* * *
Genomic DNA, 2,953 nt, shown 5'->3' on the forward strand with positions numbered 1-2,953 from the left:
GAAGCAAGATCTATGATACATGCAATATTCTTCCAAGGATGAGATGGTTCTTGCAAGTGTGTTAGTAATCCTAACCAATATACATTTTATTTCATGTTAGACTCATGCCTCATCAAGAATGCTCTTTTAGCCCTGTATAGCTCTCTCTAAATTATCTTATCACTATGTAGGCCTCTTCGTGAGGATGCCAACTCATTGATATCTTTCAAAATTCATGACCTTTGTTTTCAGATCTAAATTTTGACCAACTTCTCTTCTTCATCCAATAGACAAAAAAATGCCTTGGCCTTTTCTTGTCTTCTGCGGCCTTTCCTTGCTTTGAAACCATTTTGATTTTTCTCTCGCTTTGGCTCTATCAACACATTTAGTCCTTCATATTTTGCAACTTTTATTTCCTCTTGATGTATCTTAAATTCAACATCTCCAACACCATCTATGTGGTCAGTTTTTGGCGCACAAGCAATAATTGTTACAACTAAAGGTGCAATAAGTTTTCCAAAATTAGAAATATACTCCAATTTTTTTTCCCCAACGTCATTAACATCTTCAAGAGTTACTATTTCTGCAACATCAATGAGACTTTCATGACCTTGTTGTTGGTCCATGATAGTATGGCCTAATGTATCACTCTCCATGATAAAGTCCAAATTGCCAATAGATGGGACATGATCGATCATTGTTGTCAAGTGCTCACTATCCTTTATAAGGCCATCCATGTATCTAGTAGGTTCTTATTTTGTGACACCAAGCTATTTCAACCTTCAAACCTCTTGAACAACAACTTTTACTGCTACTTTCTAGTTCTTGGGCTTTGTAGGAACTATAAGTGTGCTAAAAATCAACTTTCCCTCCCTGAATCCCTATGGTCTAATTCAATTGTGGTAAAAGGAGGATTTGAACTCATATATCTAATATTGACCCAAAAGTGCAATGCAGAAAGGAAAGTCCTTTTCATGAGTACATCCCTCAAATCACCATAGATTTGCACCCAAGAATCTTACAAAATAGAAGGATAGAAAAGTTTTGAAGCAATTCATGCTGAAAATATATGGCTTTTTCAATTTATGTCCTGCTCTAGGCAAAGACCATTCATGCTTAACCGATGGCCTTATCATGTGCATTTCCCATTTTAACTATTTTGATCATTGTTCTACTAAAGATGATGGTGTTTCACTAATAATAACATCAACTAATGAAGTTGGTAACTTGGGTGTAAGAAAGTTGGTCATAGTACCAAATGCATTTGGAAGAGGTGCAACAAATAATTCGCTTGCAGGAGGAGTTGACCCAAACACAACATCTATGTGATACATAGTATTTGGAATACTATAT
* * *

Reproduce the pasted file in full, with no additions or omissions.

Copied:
Genomic DNA, 2,953 nt, shown 5'->3' on the forward strand with positions numbered 1-2,953 from the left:
GAAGCAAGATCTATGATACATGCAATATTCTTCCAAGGATGAGATGGTTCTTGCAAGTGTGTTAGTAATCCTAACCAATATACATTTTATTTCATGTTAGACTCATGCCTCATCAAGAATGCTCTTTTAGCCCTGTATAGCTCTCTCTAAATTATCTTATCACTATGTAGGCCTCTTCGTGAGGATGCCAACTCATTGATATCTTTCAAAATTCATGACCTTTGTTTTCAGATCTAAATTTTGACCAACTTCTCTTCTTCATCCAATAGACAAAAAAATGCCTTGGCCTTTTCTTGTCTTCTGCGGCCTTTCCTTGCTTTGAAACCATTTTGATTTTTCTCTCGCTTTGGCTCTATCAACACATTTAGTCCTTCATATTTTGCAACTTTTATTTCCTCTTGATGTATCTTAAATTCAACATCTCCAACACCATCTATGTGGTCAGTTTTTGGCGCACAAGCAATAATTGTTACAACTAAAGGTGCAATAAGTTTTCCAAAATTAGAAATATACTCCAATTTTTTTTCCCCAACGTCATTAACATCTTCAAGAGTTACTATTTCTGCAACATCAATGAGACTTTCATGACCTTGTTGTTGGTCCATGATAGTATGGCCTAATGTATCACTCTCCATGATAAAGTCCAAATTGCCAATAGATGGGACATGATCGATCATTGTTGTCAAGTGCTCACTATCCTTTATAAGGCCATCCATGTATCTAGTAGGTTCTTATTTTGTGACACCAAGCTATTTCAACCTTCAAACCTCTTGAACAACAACTTTTACTGCTACTTTCTAGTTCTTGGGCTTTGTAGGAACTATAAGTGTGCTAAAAATCAACTTTCCCTCCCTGAATCCCTATGGTCTAATTCAATTGTGGTAAAAGGAGGATTTGAACTCATATATCTAATATTGACCCAAAAGTGCAATGCAGAAAGGAAAGTCCTTTTCATGAGTACATCCCTCAAATCACCATAGATTTGCACCCAAGAATCTTACAAAATAGAAGGATAGAAAAGTTTTGAAGCAATTCATGCTGAAAATATATGGCTTTTTCAATTTATGTCCTGCTCTAGGCAAAGACCATTCATGCTTAACCGATGGCCTTATCATGTGCATTTCCCATTTTAACTATTTTGATCATTGTTCTACTAAAGATGATGGTGTTTCACTAATAATAACATCAACTAATGAAGTTGGTAACTTGGGTGTAAGAAAGTTGGTCATAGTACCAAATGCATTTGGAAGAGGTGCAACAAATAATTCGCTTGCAGGAGGAGTTGACCCAAACACAACATCTATGTGATACATAGTATTTGGAATACTATAT